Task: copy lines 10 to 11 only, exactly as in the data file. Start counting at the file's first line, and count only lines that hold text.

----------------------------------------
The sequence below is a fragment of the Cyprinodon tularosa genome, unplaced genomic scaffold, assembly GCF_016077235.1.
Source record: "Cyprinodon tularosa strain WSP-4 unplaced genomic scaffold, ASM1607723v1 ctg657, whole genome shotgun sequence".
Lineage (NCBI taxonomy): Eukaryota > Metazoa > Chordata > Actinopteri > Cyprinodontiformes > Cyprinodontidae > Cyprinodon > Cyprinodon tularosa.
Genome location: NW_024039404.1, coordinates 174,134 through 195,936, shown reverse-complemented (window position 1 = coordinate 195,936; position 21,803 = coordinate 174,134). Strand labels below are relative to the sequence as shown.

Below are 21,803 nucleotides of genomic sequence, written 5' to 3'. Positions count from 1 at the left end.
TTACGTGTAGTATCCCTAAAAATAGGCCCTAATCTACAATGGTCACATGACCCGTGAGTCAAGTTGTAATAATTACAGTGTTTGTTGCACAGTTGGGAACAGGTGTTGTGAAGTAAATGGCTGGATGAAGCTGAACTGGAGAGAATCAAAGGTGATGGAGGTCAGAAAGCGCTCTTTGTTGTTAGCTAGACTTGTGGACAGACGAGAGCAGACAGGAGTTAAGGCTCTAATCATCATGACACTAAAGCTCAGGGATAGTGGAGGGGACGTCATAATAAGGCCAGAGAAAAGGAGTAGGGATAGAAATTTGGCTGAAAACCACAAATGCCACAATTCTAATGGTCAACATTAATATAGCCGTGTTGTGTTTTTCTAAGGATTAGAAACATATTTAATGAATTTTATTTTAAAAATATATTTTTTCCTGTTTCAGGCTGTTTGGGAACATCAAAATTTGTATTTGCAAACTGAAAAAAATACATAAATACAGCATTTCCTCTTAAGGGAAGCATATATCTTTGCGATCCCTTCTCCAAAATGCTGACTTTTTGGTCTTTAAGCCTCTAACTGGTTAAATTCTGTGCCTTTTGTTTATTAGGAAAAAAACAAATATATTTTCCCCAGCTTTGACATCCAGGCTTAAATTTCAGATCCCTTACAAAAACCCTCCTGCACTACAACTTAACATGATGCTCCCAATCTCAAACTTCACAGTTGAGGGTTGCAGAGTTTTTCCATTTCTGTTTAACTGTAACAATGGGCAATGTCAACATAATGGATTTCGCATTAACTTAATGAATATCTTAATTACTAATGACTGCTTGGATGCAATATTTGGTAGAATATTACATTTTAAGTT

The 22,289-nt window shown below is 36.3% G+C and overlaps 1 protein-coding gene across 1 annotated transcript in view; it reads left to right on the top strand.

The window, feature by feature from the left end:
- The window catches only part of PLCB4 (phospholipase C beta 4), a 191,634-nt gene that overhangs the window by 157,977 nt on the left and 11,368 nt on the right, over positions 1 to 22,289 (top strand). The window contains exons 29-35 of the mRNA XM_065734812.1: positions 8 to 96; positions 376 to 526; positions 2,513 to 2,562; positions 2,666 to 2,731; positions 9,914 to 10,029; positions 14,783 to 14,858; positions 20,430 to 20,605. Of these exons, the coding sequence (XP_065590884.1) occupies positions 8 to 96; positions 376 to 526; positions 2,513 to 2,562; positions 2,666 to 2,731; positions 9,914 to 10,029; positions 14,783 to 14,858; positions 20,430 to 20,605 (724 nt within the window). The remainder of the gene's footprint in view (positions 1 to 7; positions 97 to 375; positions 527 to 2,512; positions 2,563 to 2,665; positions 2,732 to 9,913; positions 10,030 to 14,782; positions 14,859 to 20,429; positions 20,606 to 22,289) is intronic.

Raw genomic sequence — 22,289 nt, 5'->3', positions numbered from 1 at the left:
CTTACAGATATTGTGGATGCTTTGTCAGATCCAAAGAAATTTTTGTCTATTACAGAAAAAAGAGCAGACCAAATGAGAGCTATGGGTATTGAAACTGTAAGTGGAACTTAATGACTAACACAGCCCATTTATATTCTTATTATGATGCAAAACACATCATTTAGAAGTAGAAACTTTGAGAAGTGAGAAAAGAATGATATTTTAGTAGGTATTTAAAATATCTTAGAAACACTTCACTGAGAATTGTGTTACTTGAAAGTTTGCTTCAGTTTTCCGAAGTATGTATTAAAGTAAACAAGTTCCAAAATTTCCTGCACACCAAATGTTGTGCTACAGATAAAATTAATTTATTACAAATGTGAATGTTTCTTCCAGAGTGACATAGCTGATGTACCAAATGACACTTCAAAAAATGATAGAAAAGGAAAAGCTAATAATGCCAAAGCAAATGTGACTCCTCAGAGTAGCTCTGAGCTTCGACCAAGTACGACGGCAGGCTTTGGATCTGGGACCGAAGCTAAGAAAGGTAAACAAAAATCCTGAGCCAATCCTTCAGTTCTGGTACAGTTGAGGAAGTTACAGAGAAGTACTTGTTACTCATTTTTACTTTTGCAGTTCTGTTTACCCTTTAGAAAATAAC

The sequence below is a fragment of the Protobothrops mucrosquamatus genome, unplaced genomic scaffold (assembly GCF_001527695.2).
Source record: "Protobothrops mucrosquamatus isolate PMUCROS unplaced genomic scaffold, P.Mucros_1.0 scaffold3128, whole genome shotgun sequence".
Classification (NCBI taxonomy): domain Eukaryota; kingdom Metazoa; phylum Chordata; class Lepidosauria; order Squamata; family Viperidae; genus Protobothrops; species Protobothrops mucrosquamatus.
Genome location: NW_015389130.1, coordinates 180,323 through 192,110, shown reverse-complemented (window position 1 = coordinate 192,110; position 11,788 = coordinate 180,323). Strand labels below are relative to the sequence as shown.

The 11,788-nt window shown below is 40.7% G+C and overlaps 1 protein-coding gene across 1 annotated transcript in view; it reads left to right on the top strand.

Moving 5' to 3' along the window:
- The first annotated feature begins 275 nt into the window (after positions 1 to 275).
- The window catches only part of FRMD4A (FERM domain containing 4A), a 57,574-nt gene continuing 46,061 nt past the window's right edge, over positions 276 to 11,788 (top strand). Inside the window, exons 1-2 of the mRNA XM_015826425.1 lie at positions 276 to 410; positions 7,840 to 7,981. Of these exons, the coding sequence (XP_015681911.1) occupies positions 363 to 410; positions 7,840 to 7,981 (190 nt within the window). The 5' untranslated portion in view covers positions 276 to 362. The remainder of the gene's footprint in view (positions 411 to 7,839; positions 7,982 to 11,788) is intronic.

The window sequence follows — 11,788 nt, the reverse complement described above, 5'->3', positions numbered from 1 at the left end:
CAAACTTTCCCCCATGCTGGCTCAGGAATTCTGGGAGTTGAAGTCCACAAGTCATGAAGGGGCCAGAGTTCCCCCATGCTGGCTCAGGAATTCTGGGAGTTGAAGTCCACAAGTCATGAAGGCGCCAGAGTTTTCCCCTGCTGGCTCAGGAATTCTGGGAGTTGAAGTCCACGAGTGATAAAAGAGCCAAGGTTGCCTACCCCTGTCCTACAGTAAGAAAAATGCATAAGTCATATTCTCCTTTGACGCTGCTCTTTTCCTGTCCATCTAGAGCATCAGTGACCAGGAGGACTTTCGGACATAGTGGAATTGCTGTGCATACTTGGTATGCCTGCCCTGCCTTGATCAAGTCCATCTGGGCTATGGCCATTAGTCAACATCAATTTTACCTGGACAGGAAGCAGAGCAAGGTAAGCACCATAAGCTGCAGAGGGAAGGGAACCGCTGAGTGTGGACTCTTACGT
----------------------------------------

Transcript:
Raw genomic sequence — 22,289 nt, 5'->3', positions numbered from 1 at the left:
CTTACAGATATTGTGGATGCTTTGTCAGATCCAAAGAAATTTTTGTCTATTACAGAAAAAAGAGCAGACCAAATGAGAGCTATGGGTATTGAAACTGTAAGTGGAACTTAATGACTAACACAGCCCATTTATATTCTTATTATGATGCAAAACACATCATTTAGAAGTAGAAACTTTGAGAAGTGAGAAAAGAATGATATTTTAGTAGGTATTTAAAATATCTTAGAAACACTTCACTGAGAATTGTGTTACTTGAAAGTTTGCTTCAGTTTTCCGAAGTATGTATTAAAGTAAACAAGTTCCAAAATTTCCTGCACACCAAATGTTGTGCTACAGATAAAATTAATTTATTACAAATGTGAATGTTTCTTCCAGAGTGACATAGCTGATGTACCAAATGACACTTCAAAAAATGATAGAAAAGGAAAAGCTAATAATGCCAAAGCAAATGTGACTCCTCAGAGTAGCTCTGAGCTTCGACCAAGTACGACGGCAGGCTTTGGATCTGGGACCGAAGCTAAGAAAGGTAAACAAAAATCCTGAGCCAATCCTTCAGTTCTGGTACAGTTGAGGAAGTTACAGAGAAGTACTTGTTACTCATTTTTACTTTTGCAGTTCTGTTTACCCTTTAGAAAATAAC